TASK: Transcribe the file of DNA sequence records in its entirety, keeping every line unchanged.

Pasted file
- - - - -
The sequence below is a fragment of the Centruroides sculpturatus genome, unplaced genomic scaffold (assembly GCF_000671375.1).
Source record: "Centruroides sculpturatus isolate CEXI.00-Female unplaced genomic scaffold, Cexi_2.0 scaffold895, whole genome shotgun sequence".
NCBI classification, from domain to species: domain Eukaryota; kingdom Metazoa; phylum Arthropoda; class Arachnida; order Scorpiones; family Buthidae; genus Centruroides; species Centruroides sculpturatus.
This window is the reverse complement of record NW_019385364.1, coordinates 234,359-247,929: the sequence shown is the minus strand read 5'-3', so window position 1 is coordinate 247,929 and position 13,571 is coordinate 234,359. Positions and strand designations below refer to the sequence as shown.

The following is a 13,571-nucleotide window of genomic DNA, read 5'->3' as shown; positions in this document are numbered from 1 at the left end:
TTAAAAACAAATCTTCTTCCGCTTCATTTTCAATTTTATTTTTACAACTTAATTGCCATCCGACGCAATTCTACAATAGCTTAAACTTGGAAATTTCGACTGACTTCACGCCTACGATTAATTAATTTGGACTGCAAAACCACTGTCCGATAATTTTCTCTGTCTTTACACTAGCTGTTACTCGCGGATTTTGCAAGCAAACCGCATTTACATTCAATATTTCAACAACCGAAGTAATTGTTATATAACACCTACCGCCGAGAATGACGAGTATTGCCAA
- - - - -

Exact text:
The sequence below is a fragment of the Centruroides sculpturatus genome, unplaced genomic scaffold (assembly GCF_000671375.1).
Source record: "Centruroides sculpturatus isolate CEXI.00-Female unplaced genomic scaffold, Cexi_2.0 scaffold895, whole genome shotgun sequence".
NCBI classification, from domain to species: domain Eukaryota; kingdom Metazoa; phylum Arthropoda; class Arachnida; order Scorpiones; family Buthidae; genus Centruroides; species Centruroides sculpturatus.
This window is the reverse complement of record NW_019385364.1, coordinates 234,359-247,929: the sequence shown is the minus strand read 5'-3', so window position 1 is coordinate 247,929 and position 13,571 is coordinate 234,359. Positions and strand designations below refer to the sequence as shown.

The following is a 13,571-nucleotide window of genomic DNA, read 5'->3' as shown; positions in this document are numbered from 1 at the left end:
TTAAAAACAAATCTTCTTCCGCTTCATTTTCAATTTTATTTTTACAACTTAATTGCCATCCGACGCAATTCTACAATAGCTTAAACTTGGAAATTTCGACTGACTTCACGCCTACGATTAATTAATTTGGACTGCAAAACCACTGTCCGATAATTTTCTCTGTCTTTACACTAGCTGTTACTCGCGGATTTTGCAAGCAAACCGCATTTACATTCAATATTTCAACAACCGAAGTAATTGTTATATAACACCTACCGCCGAGAATGACGAGTATTGCCAA